What A Character! Dame Margaret Rutherford


Character actors do not usually star as the lead in a movie; however, their supporting performance is still vital to the success of a film.  Their roles varies with unique personalities that are often found to be eccentric, quirky, villainous, or just plain interesting.  Whatever the role, you can be sure that an excellent character actor will enhance the plot of the story and the film as a whole.  As a matter of fact, many of them have a tenancy to steal the scene.

In my last post, I examined a few acting techniques by character actor, Agnes Moorehead.  I felt her techniques helped her to create powerful performances. Obviously, she is one of my favorite actresses; but, there are others. Some of my more current favorites would have to include Robert Duvall, Kathy Bates, Stanley Tucci,  Gena Rowlands, and Paul Giamatti and the list goes on. Character actors are that rare breed that you can usually depend on to give an outstanding performance even if the movie or show is a stinker.  At the top of my list for favorite character actors would have to be Dame Margaret Rutherford (May 11, 1896 – May 22, 1972).

The first movie I saw this colorful actress in was Murder, She Said (1961).  She played Agatha Christie’s super sleuth, Miss Marple.  At the time she made this movie, she was 70 years old. This movie was the first of four films by director George Pollack based on Agatha Christie’s sweet, elderly amateur detective with Rutherford as the bold and eccentric Miss Marple .

The film was based on a 1957 novel by Christie, 4:50 From Paddington. In the books, Miss Marple is a serious, soft-spoken, and a well-mannered spinster of independent means. In appearance, she is of small stature. Rutherford isn’t anything like Christie’s image of her beloved character.  As a matter of fact, Christie hated all four movies.

An interesting note, Christie’s first pick to play her beloved Miss Marple was actress Joan Hickson.  Hickson actually had a small part in this movie as a maid. Years earlier, Christie seen her in a stage play of another of her novels, Appointment With Death. She sent her a note: I hope one day you will play my dear Miss Marple.  And of course, she will, superbly, in the BBC adaption of all the original Miss Marple novels in the 90s.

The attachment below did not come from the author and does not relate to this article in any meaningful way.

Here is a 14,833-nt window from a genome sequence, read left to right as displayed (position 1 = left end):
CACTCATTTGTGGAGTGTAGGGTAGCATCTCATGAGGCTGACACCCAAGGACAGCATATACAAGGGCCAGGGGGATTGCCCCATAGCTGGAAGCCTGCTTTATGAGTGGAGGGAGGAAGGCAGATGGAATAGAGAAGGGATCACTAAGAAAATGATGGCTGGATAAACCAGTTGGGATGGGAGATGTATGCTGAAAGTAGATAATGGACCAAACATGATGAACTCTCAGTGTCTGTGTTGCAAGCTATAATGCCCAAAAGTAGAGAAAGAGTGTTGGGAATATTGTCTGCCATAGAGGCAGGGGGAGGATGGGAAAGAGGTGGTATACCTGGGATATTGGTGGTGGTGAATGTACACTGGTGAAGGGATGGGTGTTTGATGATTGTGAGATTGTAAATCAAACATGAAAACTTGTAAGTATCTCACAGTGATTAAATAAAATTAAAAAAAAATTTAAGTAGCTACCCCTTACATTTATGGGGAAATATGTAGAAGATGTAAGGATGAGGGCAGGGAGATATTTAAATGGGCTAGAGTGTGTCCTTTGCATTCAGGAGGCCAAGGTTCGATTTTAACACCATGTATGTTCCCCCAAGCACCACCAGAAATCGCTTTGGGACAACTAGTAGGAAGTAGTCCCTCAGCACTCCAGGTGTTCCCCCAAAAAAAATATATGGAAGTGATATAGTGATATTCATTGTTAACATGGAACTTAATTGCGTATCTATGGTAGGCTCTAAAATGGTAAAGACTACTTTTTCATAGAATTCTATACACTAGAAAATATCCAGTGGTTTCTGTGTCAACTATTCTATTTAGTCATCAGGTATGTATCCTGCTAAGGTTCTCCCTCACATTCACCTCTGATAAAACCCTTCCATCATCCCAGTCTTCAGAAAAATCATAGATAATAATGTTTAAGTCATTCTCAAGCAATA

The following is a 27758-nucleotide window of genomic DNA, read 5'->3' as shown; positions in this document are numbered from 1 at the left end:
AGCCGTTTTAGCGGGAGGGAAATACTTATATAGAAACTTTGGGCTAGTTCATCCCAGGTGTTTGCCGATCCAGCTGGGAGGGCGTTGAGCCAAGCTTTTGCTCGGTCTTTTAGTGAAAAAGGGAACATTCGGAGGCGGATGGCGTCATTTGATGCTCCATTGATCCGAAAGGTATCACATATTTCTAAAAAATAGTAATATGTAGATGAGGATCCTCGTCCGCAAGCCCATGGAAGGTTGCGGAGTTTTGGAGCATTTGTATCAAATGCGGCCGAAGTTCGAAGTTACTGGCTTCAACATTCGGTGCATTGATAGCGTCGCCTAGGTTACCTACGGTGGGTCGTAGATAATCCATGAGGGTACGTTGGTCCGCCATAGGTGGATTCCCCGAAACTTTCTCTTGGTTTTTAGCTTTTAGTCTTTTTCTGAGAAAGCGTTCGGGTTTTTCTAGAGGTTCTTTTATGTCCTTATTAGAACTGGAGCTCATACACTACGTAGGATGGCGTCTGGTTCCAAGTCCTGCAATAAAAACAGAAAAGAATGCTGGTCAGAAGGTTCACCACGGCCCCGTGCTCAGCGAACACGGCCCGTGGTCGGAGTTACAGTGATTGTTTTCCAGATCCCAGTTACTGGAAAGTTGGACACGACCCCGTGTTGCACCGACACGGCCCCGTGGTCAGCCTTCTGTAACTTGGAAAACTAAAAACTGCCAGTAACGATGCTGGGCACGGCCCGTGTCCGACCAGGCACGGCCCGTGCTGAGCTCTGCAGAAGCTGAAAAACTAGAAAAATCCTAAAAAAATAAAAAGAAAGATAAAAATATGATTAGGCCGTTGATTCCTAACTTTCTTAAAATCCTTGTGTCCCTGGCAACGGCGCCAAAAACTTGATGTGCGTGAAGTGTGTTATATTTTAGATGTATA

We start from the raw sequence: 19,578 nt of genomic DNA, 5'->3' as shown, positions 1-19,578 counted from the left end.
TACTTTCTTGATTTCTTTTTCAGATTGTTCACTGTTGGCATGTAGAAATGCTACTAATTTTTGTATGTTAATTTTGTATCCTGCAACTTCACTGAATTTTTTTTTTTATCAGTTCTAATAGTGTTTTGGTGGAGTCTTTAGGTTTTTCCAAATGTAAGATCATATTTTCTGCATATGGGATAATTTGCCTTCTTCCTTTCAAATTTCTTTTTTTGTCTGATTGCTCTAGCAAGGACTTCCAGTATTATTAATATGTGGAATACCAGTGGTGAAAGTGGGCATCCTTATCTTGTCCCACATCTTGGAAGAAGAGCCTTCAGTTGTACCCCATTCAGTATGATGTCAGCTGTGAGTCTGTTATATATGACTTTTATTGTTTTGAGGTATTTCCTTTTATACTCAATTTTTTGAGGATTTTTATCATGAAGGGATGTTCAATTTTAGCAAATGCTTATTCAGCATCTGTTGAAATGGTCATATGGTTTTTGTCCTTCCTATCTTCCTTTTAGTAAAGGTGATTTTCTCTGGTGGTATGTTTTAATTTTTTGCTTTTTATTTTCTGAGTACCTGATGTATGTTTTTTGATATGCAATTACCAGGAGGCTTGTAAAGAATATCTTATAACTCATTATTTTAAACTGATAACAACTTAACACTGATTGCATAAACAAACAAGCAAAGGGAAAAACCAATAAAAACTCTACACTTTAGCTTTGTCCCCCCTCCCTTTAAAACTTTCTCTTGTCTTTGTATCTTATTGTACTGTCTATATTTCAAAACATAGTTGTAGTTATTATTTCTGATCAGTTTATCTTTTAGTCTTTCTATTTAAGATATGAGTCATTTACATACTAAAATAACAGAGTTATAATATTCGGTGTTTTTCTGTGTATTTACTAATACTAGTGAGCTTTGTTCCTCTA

Unlike Miss Marple of the books, who is genteel and prim in every way, Rutherford’s Miss Marple has the energy of a steam roller and almost the size of one too, with a witty, sharp tongue. I much prefer Rutherford’s interpretation of the character; and, it would appear Agatha Christie admired her as an actress too, despite the fact she loathe the films.

In 1962, Christie dedicated her novel, The Mirror Crack’d On Both Sides, to Rutherford “in admiration.”  That speaks volumes for Rutherford’s ingenious portrayal of the indomitable Miss Marple, especially in view of the fact how much the author acknowledged she hated the movies. Miss Hicks final performance as Miss Marple was the based on this particular book in 1992.

To appreciate Rutherford’s portrayal of Miss Marple, you need only view the first ten minutes of this movie.  Of course it goes without saying, you will want to finish it too.  Murder, She Said begins with Miss Marple moving quickly through Paddington train station.  As she walks, upbeat 60s music plays in the background. While watching her, I was thought of Paddington the Bear. I think it was because of her hat and the fact she was at Paddington station.  I learned that Rutherford worn her own personal clothes in the movie. I wonder if this helped her to get into “the skin” of her character.


As she walks through the station, she has a porter following her with her bags. She stops at a newspaper stand and quickly buys a paperback novel.  Once on board the train and in her compartment, she settles in her seat and puts on her reading glasses. She opens her recently purchase paperback book ominously titled, Death Has Windows.

In the next scene, we see her relaxed hands barely holding on to her recently purchased book, her head resting back, and her eyes shut. Suddenly, a loud passing train abruptly awakens her. Nearing the destination station, the trains are slowing down as they pass each other. As she looks out her window, she watches the people in the slower moving train. She sees a man attempting to eat his sandwich which he quickly puts down when he sees her watching him. Then, she sees a little girl looking out the window in the next compartment.  When the little girl sees her, she sticks out her tongue. Our not so prim Miss Marple sticks her tongue out too. That’s when I fell in love with the Rutherford’s Miss Marple. I doubt the book Miss Marple would ever react so child like and ornery.